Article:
|The Declarer (Floyd McWilliams' Blog)|
Tuesday, February 11, 2003
latest missive and saw a capital J in the second paragraph. Like Ozzy Osbourne I wailed, "Oh, no, no, please God help me!" My worst fears were confirmed when the J was followed by an a - c - k - s - o -n: Den Beste had committed assault with a deadly essay on Jacksonianism.
At its best, Den Beste's infatuation with Jacksonianism reminds me of the old Life in Hell strip about college that displayed a crazed professor: "The nation that controls magnetism will control the universe!" At its worst it is like any belief in such quackery as numerology or astronomy. Den Beste's Jacksonianism shares two characteristics with other pseudoscientific theories: It explains everything, and it flatters the reader.
I winced when I saw the following on Susanna Corbett's blog last Thursday:
Of course it's you, Susanna -- a "Jacksonian" is anyone who isn't a self-loathing idiot.
Den Beste also attempts some ten-cent psychoanalysis of the WWII-era Japanese. Den Beste explains Japanese atrocities as stemming from the code of Bushido, which scorns surrender and demands absolute obedience to the emperor.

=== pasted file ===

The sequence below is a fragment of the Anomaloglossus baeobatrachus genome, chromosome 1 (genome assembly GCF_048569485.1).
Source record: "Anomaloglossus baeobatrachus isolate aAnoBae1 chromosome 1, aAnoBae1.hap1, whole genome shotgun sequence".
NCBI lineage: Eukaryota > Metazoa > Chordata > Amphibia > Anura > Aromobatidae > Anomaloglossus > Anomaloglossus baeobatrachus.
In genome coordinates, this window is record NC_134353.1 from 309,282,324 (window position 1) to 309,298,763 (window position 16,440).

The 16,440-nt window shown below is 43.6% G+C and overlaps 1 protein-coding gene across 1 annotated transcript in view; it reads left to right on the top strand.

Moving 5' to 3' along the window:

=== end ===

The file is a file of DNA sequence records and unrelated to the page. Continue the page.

But the Bushido code cannot explain everything. I doubt that the emperor issued orders to rape and eviscerate the residents of Nanking. Also there are contradictions that need explaining: If the Japanese looked down on surrender as immoral, why would they feign surrender as a battle tactic. Having obtained the surrender of Western soldiers, why did they not encourage them to commit suicide -- as in an English novel where an offending military officer is pointedly left in a room with a revolver on a desk? And for a culture with no concept of surrender, the Japs certainly hopped to the idea of slave labor quickly.
How about an alternate theory: The Japanese were evil. They held human life in contempt, were viciously racist, and gloried in humiliation and abuse of the people they conquered. You don't need to be a Jacksonian to have trouble dealing with such people.
(Amusing footnote: Susanna continues after her moment of enlightenment: "I haven't finished reading it (it prints out to 27 pages) ...")